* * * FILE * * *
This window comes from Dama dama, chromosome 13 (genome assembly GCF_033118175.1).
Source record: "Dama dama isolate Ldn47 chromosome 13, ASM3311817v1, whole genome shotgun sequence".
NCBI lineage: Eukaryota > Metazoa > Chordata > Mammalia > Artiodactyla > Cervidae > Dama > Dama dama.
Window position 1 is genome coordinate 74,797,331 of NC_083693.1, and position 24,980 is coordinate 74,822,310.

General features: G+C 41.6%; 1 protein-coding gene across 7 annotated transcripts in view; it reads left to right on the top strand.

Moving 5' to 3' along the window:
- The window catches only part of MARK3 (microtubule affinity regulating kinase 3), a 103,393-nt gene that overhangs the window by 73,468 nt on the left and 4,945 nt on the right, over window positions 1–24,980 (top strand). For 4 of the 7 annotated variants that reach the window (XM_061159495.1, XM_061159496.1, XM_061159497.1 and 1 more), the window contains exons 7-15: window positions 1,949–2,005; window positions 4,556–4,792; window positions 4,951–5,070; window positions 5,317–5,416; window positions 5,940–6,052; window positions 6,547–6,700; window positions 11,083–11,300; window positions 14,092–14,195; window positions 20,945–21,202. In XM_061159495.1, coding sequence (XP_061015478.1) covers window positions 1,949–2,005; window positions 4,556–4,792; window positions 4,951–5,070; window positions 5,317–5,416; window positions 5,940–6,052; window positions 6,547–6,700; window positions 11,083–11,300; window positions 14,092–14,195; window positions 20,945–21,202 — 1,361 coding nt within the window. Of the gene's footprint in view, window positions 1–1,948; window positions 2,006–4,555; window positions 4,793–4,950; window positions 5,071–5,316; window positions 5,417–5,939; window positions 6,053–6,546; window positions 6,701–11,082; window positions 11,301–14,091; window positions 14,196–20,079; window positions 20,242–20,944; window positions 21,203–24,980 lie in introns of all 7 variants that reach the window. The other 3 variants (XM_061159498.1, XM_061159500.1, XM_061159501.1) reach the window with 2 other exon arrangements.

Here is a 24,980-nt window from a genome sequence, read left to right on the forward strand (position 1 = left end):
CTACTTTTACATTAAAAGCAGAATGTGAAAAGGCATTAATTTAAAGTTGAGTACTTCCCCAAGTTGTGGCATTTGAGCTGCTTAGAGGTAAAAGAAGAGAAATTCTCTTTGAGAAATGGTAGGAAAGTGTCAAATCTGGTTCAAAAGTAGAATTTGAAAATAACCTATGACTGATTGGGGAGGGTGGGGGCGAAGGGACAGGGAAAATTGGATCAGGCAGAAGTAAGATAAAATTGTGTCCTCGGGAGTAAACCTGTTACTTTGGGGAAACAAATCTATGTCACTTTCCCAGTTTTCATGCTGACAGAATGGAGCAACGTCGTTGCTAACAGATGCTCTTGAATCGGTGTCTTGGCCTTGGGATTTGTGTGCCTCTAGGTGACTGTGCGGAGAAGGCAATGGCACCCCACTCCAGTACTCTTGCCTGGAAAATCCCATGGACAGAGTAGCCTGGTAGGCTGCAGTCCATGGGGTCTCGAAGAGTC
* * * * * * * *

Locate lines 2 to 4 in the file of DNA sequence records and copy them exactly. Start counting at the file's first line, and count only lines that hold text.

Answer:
Source record: "Dama dama isolate Ldn47 chromosome 13, ASM3311817v1, whole genome shotgun sequence".
NCBI lineage: Eukaryota > Metazoa > Chordata > Mammalia > Artiodactyla > Cervidae > Dama > Dama dama.
Window position 1 is genome coordinate 74,797,331 of NC_083693.1, and position 24,980 is coordinate 74,822,310.